Gold prices slipped on Friday, after a rally following positive economic data from China faltered on dour U.S. consumer data.
U.S. gold futures ended the U.S. session at $1,687, down $3.80 as stocks gave up some of its early gains. U.S figures showed consumer sentiment at its lowest level in over a year in January.
Platinum and palladium declined as players exited positions following recent gains.
Spot gold was above $1,686 an ounce, heading for a weekly rise of 1.4 percent, its biggest in nearly two months. It hit a one-month high of $1,695.56 on Thursday.
The metal was also lifted by renewed physical demand in China ahead of the New Year in February and after better-than-expected Chinese GDP data.
China's economy grew at a slightly faster-than-expected 7.9 percent in the fourth quarter of 2012, which combined with Thursday's positive U.S. data, sent world stocks to hit 20-month highs earlier.
"For gold we had some good physical demand from Asia, particularly China, after better-than-expected GDP data," HSBC analyst Howard Wen said. "We expect physical buying to pick up ahead of the Chinese New Year on Feb. 10."
Positive physical demand was also seen elsewhere, with the swap rate for delivery in Zurich versus London firmly in positive territory, suggesting strong physical offtake and subdued scrap supply, broker UBS said in a note.
Prices were hovering just below their 50-day moving average at $1,696, which represents a technical resistance level along with the psychological mark of $1,700, according to analysts who study past price patterns to determine the future direction of trade.
"There is some technical resistance at that $1,700 level, and gold has to break above that to move higher," HSBC's Wen said.
In the longer term, expectations that the U.S. Federal Reserve would continue its monetary stimulus and concerns about U.S. fiscal conditions will keep gold attractive as a hedge against inflation and uncertainty, market participants said.
Platinum and palladium were down following their rally to multi-month highs earlier this week.Spot platinum fell 1.5 percent trade below $1,665 an ounce but was still on course to rise for a third week, by 2.3 percent.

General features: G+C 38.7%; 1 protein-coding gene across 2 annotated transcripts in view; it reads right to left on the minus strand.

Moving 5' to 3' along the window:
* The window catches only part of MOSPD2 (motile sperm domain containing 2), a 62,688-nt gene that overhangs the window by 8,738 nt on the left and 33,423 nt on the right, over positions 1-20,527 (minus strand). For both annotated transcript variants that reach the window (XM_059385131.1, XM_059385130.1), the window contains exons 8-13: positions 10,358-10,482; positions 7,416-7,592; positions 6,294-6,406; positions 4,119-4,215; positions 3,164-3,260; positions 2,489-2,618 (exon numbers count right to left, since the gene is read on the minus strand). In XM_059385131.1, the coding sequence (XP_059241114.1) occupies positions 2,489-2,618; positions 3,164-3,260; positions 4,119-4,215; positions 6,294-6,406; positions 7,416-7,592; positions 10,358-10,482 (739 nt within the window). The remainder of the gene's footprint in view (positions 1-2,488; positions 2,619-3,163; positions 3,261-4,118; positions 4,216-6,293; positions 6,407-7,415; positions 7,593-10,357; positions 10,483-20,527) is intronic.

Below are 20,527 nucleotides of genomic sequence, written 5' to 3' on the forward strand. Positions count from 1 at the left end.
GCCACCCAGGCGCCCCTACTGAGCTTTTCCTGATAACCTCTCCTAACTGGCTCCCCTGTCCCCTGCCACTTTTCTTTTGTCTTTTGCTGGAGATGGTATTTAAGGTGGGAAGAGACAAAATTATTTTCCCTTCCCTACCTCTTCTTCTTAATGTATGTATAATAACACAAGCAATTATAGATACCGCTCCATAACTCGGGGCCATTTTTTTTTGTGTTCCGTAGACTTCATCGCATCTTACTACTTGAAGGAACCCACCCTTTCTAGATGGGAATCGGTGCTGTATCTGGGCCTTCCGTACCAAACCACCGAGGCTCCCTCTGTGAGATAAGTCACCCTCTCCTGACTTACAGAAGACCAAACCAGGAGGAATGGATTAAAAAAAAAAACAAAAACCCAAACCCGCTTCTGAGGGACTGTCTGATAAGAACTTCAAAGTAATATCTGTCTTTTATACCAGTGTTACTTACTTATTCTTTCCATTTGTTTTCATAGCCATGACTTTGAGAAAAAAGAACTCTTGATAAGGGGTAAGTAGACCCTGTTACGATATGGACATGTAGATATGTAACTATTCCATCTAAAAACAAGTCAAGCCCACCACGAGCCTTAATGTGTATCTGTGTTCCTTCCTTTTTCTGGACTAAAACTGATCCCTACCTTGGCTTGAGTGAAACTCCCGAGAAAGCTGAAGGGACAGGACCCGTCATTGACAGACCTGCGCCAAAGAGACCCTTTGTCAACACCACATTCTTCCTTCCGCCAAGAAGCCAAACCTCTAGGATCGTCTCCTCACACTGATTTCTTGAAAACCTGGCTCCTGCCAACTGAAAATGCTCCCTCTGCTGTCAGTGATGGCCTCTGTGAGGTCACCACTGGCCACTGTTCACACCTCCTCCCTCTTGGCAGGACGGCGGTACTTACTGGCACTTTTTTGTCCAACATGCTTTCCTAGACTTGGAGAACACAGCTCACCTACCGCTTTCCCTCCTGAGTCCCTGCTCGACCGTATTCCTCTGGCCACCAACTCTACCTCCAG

Spot palladium fell more than a percent to trade just below $714 an ounce, having earlier hit a 16-month high of $730.47.
Platinum group metals were underpinned by threats to South African supply and by the positive Chinese GDP data, which supported expectations that demand from carmakers, the biggest consumers of the platinum group metals, will improve.
Platinum hit a three-month high at $1,701.50 on Thursday after rising throughout the week on supply concerns from leading producer South Africa, where number one platinum miner Anglo American Platinum announced cutbacks.
"The market seems to have discounted the impact of the Amplats' announcement," MKS Finance Vice president Bernard Sin said.
Trading in the two metals was also affected by high levels in Comex long positions.
"Comex positions for PGMs are at record levels, and it's a question of how much longer they can go, and that's one of the main reasons why the metals are down today," HSBC's Wen said.
Spot silver rose to a one-month high of $32.11, on course for a 4.5 percent weekly gain. It was last seen at $31.76, up 0.1 percent.
The U.S. Mint suspended sales of its 2013 American Eagle silver bullion coins after running out of stock due to soaring investor demand for the newly minted coins in the first two weeks of the year until the week of Jan. 28.